Figure 5Composite raster heat map of selected fixed constraints to export cable routing and installation. Highly migratory species (e.g. whales and sharks) and/or mobile receptors and hazards (e.g. fishing vessels, hurricanes) are not included in the figure. EFH associated with Frying Pan Shoals has also not been included in the heat map since this has not been officially delineated or defined to date based on physical or biological characteristics.

The most restricted high-risk zone, based on the combined risk value of all the hazards in the area, extends from most of Bald Head Island north towards Carolina Beach State Park. The protected areas within this region include state natural areas, coastal reserve sites, coastal barrier resource areas (CBRAs), a state park and a military operations zone. These multiple protected nature and military no-go areas may have significant implications for export cable planning and installation. By avoiding certain high-risk areas, cable re-routing will undoubtedly increase capital expenditure (estimated at approximately USD 1 million per kilometre of cable) and operating costs for the offshore wind energy developers. This is a common experience as OWF developers navigate complex environments and engage with key state, federal and regulatory stakeholders (e.g. military, fisheries, conservation agencies) early in the planning phase.

4.5 Cable route options

In addition to a standard heat map, a Euclidean distance analysis map generated in ArcGIS (Fig. 6) represents distance to potential hazards and environmentally sensitive locations. This modelling tool allows for an overview of physical constraints based on distance and helps establish possible exclusion areas around areas considered no go or high risk, which include e.g. shipwrecks, military facilities, reefs and protected areas.

Figure 6GIS-based Euclidean distance results showing areas of minimal risk (dark blue to light blue), high-risk areas (yellow and red) and five possible export cable route options (1, 2A/B, 3 and 4).

A review of the Euclidean distance to hazards map shows five possible cable route options (Fig. 6 – options 1, 2A/B, 3 and 4) on either side of the Cape Fear River and Frying Pan Shoals. These routes were developed based on the favourable areas displayed by the hazard proximity modelling data. The results show that cable route Option 2B is the shortest distance to landfall from the WEA. However, it also interferes and crosses diagonally across much of the shipping channel and therefore should be avoided if possible. According to German marine spatial planning studies, the best option when crossing a shipping channel is to run perpendicular to it (i.e. the shortest distance) in order to avoid temporary closures during installation or cable damage due to vessel stranding and possible anchor drops (BSH, 2009, 2017). However, these scenarios are unlikely to occur, especially if proper cable burial depths are achieved.

A longer cable route crossing diagonally across the shipping channel is presented as alternative Option 2A, which follows European export cable and shipping channel guidelines. Cable route Option 1 avoids the shipping channel entirely, reducing constraints and risks, but is 40 % longer compared to Option 2B. Though there is a substantial trade-off for each of these scenarios, providing several options allows the developer to weigh the benefits and drawbacks of each scenario.

Another alternative may be installing the export cables along the eastern side of Frying Pan Shoals and Bald Head Island, parallel to the shoreline of the southern beaches of New Hanover County (cable route Option 3). With an electrical substation located in the northern half of developed Carolina Beach, the export cable could make landfall near this site while avoiding protected coastal areas. Another possibility is Option 4, a longer route which starts at the eastern half of the WEA and extends further offshore, allowing for complete or partial avoidance of Frying Pan Shoals and EFH. The landfall location would be the same as Option 3. According to NOAA, EFH and Frying Pan Shoals are not currently spatially defined and are therefore not included as a physical constraint in this modelling study, although the authors acknowledge that it is an important consideration. The EFH within the study area is primarily based on highly migratory Atlantic fish, especially sharks (NOAA, 2021). Should EFH be spatially defined around Frying Pan Shoals in the future, this would then need to be included in any similar GIS-based modelling studies.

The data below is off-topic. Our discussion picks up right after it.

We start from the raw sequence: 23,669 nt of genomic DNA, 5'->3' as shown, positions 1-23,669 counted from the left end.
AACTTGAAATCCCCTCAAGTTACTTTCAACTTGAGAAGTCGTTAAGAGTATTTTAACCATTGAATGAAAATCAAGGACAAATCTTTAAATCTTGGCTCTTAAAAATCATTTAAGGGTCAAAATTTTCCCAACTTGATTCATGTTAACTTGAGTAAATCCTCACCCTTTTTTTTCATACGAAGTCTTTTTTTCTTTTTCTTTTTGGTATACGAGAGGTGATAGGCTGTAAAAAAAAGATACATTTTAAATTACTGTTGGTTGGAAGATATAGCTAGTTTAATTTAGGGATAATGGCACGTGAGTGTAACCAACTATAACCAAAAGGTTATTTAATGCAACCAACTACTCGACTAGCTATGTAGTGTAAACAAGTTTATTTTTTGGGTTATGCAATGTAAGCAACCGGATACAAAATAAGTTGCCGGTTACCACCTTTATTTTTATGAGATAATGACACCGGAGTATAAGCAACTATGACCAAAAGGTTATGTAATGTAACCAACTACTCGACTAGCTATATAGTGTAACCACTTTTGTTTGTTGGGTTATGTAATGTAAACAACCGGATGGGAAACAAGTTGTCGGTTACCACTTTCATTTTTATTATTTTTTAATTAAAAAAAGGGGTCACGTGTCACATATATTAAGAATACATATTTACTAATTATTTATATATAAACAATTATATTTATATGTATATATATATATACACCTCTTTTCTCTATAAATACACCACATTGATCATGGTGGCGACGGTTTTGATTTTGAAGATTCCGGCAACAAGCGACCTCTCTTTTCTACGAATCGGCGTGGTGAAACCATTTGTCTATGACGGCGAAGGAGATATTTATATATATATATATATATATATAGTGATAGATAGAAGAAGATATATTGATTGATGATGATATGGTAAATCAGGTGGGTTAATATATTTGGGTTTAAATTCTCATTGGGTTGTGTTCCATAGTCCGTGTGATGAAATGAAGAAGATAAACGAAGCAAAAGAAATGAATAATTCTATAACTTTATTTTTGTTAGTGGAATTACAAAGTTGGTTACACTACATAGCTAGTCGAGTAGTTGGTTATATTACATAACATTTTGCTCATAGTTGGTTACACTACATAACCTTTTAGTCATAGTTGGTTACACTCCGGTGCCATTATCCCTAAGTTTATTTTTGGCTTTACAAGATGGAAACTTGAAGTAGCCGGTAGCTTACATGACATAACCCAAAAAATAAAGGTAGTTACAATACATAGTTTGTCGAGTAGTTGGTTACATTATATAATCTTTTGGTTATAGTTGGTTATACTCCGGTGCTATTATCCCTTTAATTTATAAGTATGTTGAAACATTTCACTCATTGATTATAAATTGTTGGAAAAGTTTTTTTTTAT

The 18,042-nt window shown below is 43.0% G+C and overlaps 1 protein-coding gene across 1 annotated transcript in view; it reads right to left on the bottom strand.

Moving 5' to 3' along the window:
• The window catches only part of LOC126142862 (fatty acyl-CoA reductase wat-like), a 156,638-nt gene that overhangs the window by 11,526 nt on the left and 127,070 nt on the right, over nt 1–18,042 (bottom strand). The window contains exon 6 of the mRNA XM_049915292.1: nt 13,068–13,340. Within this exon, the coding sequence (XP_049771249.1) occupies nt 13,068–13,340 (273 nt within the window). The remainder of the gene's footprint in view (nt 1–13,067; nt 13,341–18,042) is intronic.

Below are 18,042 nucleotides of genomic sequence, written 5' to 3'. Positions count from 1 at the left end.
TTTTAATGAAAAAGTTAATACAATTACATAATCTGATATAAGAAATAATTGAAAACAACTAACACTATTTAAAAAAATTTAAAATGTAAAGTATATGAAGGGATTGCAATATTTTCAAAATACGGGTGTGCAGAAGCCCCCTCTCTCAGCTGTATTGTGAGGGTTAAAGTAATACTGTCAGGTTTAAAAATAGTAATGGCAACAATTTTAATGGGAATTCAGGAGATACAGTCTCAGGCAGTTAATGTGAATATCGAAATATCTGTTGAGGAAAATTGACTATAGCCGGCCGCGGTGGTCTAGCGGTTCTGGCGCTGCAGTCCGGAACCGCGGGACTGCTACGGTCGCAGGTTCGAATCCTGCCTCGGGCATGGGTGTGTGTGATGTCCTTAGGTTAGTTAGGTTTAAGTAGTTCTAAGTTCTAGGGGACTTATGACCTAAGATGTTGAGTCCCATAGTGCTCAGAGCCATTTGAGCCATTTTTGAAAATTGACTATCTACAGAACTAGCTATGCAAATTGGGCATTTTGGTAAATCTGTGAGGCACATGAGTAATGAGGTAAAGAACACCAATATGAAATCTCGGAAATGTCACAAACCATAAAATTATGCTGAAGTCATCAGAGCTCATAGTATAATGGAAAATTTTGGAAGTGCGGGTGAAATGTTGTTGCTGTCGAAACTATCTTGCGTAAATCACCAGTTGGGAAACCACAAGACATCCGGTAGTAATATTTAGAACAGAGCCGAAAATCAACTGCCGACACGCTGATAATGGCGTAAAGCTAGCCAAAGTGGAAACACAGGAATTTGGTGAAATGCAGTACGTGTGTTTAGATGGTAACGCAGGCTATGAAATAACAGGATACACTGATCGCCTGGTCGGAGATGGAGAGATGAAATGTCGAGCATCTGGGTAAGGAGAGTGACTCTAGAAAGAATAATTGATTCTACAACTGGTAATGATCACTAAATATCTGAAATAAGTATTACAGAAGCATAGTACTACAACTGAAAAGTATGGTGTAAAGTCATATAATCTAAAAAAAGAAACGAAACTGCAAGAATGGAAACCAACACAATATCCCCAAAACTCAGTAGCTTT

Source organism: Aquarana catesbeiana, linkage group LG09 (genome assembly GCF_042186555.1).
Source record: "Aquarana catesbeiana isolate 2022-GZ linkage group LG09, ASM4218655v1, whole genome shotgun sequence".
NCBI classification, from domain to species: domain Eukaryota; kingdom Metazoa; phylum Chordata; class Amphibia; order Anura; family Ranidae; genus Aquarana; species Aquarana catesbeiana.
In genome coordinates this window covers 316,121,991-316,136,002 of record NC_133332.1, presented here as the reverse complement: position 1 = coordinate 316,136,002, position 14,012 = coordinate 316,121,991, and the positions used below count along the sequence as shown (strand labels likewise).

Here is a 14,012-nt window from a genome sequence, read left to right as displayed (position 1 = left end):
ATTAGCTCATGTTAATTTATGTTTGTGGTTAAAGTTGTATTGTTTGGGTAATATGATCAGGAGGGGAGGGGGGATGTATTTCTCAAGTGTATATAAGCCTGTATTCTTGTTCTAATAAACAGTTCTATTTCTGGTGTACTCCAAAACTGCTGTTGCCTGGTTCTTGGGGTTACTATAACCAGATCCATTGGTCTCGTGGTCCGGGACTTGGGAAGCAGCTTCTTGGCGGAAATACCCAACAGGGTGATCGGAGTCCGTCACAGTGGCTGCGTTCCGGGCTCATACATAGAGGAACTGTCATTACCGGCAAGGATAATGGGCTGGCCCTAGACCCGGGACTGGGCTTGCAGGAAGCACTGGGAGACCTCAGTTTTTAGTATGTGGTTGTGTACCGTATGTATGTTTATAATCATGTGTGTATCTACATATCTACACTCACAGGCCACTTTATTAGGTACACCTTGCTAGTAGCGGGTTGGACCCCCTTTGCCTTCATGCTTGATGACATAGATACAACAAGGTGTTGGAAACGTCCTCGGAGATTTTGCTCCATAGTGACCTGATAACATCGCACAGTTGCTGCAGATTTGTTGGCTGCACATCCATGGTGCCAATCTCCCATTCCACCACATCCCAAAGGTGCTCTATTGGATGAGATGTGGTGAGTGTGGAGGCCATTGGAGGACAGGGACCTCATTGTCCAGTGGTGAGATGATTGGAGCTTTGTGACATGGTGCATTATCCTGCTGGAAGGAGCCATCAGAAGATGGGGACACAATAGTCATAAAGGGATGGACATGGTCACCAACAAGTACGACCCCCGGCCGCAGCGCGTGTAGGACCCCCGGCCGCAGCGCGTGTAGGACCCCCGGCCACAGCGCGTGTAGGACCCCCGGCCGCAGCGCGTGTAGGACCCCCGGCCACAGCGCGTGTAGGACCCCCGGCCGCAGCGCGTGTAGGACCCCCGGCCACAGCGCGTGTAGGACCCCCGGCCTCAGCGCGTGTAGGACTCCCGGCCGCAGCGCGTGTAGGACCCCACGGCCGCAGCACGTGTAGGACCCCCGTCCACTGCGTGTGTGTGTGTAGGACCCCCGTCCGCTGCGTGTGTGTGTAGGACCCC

Thick sand bodies are ideal for cable burial, which would be advantageous for the proposed export cable routes presented herein; however large mobile bedforms may result in cable free span or exposure with possible impacts on cable integrity and energy transmission (e.g. English et al., 2017). There are also scientific studies being conducted by BOEM to assess the viability of using Frying Pan Shoals as a long-term source of beach nourishment sand for local coastal communities (Pickens, 2021). This scenario needs to be assessed carefully in order to avoid any cumulative impacts (i.e. dredging for sand and cable burial) and possible conflict in terms of sand resource management.

Two potential substations present themselves as the most likely export cable landfall destinations, which is an important consideration when planning cable routes, allowing a direct connection to the electrical grid. Each substation is located on either side of the Cape Fear River mouth and is the closest in proximity to naturally presented corridors from the WEA, while also maximizing the distance from hazards along the entire route. Substations were also selected on either side of the Cape Fear River due to the dual leases awarded to energy developers.

With two companies awarded part of the lease area, planning two separate projects complicates the operation, particularly with export cable routing. The developers retain the option to run each of their export cables parallel to one another along the same corridor, eventually making landfall at the same electrical substation. Alternatively, the export cable routes could start from opposite ends of the WEA and take entirely different paths to different landfall locations several miles from one another. This second possibility seems more likely based on our examination of the layout of the region as part of the case study.